Ruth Woodliff-Stanley

Year A

Eighth Sunday after Pentecost


July 26, 2020

Revised Common Lectionary

Hi Everyone,

Welcome to Paintbox. If you're new to the site, you can learn more by visiting the about page. Each week you'll find links to interdisciplinary lessons followed by my collecting question for the week and then my personal reflection.

Knowledge is something that evolves and devolves in the course of the human enterprise. Seeking wisdom entails both the search for knowledge and the embrace of mystery beyond the bounds of what we know.



Business & Technology

GitHub Archive Program Preserving open source software for future generations

GitHub Archive Program

GitHub Archive Program

Brief description of GitHub Arctic Code Vault, a repository of the world’s most valuable open source code.

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When recently have you experienced the limits of your own knowledge and a need to rely on the Spirit’s wisdom?


Solomon is considered the wisest person in Hebrew Scriptures. How did this come to be so? It began with an invitation from God, “Ask what I should give you.” Solomon knew what he did not know. He understood his need for wisdom. And that is what he asked God to give him.

In the eighth chapter of Romans, Paul describes what happens when we do not know how to pray: the Spirit intercedes with sighs too deep for words. And God, who searches the heart, knows what is the mind of the Spirit.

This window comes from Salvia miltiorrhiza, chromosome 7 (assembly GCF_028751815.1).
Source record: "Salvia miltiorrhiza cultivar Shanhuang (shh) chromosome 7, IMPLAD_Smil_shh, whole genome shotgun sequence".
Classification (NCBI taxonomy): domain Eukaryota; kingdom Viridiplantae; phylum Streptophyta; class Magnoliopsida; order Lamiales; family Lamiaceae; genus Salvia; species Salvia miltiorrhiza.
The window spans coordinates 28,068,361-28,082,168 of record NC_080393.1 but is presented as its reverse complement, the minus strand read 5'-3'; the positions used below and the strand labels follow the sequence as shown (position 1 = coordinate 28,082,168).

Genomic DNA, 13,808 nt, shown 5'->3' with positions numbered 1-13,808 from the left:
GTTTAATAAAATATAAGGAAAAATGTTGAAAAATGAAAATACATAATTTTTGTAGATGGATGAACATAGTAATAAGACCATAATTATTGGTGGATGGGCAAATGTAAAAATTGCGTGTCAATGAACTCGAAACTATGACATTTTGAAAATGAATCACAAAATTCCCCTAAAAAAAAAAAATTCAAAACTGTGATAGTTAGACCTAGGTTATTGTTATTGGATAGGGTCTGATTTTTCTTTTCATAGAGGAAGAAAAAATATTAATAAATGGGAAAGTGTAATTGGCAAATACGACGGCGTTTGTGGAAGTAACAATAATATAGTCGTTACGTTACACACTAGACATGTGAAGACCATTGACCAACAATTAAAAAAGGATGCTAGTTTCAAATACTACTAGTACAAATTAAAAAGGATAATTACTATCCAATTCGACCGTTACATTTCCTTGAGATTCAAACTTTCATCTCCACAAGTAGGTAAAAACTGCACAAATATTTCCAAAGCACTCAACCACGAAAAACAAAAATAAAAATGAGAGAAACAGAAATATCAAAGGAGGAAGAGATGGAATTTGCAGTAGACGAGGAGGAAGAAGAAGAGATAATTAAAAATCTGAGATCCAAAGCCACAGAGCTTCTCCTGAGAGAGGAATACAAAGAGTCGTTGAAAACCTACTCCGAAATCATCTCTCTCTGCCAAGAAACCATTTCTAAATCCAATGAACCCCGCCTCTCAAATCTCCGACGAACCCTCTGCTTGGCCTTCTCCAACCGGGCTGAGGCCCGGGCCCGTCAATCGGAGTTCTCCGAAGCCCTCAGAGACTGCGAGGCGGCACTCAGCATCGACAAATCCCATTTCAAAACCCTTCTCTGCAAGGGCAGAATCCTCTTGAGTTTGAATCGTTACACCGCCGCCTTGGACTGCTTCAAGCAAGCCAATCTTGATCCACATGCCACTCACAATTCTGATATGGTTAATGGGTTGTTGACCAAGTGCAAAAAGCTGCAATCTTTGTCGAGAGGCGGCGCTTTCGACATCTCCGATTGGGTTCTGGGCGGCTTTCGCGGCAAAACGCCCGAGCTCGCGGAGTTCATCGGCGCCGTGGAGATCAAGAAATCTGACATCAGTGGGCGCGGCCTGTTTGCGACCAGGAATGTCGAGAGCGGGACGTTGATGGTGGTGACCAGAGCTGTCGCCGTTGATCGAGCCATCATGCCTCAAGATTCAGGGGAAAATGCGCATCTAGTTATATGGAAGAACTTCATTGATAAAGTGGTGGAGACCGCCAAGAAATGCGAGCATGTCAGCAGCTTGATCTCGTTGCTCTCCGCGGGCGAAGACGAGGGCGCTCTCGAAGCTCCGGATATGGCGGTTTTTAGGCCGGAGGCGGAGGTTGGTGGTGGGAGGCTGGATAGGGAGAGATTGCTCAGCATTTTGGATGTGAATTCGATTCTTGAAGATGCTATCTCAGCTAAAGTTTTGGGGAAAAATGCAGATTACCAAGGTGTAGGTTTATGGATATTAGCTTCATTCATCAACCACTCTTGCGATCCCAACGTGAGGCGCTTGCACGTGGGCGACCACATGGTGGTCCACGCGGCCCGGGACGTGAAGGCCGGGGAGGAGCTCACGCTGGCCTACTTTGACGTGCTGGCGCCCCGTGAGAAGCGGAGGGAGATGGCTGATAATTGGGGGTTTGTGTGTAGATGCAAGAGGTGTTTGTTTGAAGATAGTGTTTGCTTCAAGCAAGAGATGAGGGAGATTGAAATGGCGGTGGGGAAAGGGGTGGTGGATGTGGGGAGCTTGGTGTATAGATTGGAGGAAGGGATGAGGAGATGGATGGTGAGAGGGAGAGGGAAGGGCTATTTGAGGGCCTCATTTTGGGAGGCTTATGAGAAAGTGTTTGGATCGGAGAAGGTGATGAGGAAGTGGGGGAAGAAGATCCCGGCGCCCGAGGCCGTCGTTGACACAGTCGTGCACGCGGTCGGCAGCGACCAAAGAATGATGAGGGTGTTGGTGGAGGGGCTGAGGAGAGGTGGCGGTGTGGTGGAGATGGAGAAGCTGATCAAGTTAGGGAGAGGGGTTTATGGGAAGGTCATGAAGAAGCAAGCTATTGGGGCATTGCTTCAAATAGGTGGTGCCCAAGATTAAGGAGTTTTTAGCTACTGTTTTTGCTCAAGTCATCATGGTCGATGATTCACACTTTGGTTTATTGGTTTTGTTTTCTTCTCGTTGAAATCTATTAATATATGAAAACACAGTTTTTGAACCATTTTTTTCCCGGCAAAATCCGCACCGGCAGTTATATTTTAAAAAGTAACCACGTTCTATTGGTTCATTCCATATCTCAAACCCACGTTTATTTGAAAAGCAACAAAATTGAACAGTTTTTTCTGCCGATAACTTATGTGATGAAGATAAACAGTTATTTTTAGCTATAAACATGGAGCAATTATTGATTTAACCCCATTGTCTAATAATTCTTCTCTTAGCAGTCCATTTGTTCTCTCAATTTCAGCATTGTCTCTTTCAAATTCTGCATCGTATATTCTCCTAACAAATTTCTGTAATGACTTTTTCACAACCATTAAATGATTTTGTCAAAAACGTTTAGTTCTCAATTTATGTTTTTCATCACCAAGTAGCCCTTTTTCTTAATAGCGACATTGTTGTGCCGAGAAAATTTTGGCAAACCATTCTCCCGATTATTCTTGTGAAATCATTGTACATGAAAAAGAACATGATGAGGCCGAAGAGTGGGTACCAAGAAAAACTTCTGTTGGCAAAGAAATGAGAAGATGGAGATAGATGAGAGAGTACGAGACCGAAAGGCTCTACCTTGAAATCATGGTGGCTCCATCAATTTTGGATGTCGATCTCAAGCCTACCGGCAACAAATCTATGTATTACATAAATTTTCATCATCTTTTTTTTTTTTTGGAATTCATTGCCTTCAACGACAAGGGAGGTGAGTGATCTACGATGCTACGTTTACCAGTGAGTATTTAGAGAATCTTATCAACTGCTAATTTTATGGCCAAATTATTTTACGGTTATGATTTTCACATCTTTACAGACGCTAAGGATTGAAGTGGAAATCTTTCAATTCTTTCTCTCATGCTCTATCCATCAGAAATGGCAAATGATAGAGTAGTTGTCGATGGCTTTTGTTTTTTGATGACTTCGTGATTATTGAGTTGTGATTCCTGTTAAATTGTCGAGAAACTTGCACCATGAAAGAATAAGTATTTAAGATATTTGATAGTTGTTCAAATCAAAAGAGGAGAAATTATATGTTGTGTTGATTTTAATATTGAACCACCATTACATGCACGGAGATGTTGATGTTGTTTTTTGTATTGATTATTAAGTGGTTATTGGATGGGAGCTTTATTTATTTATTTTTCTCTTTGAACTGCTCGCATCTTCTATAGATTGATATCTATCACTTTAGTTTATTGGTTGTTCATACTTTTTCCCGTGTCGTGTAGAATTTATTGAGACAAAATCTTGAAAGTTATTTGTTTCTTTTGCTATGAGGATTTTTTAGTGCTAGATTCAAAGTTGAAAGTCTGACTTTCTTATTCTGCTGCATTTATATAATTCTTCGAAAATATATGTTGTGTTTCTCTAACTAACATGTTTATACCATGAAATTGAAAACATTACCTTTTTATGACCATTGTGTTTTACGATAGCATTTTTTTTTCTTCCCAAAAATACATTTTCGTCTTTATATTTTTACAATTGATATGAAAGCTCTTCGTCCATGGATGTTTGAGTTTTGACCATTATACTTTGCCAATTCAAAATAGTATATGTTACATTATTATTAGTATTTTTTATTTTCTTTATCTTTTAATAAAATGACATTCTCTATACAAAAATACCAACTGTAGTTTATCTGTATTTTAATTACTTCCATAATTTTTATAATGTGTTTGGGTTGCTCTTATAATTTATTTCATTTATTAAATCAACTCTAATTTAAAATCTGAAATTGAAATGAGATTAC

There is, perhaps, nothing that surpasses the value of our capacity to seek and receive wisdom. The Old English word from which we derive the term “wisdom” points not only to knowledge but to self control and prudence. The origin of the term “wisdom teeth” comes from Latin and Greek roots that also reflect self-control. The teeth were named because they come in during the time when a person reaches early adulthood.

Contained within wisdom is the awareness of when we do not know. This awareness leads us to the spiritual search. In times of our unknowing, the wise listen for and rely upon the Spirit who groans with sighs too deep for words. These moments of profound listening can be pivotal in our lives.

We take for granted a staggering amount of acquired knowledge in the human experience. Today’s science and nature lesson takes us to a vault deep inside the Arctic Circle between Norway and the North Pole where open source software is being meticulously preserved for future generations in a decommissioned coal mine. The project includes even the simple explanation of the purpose of a computer, anticipating the possibility of future life forms who have no awareness of what we use every day to connect to others in our world. And near the software vault is another underground storage space, the Svalbard Global Seed Vault, with seeds of millions of plants–a treasure chest that could allow the earth to repopulate much of the plant life we rely upon for sustenance and existence.

These preservation projects serve as reminders of the difference between the knowledge we possess at any given moment in human history and the wisdom that always guides and undergirds every aspect of the human enterprise. Knowledge has tremendous value; wisdom has insurmountable value. Wisdom contains both knowing and unknowing, and as such, serves as a worthy guide on a journey that can take us to the edge of existence and require us to listen for sighs too deep for words in order to begin again.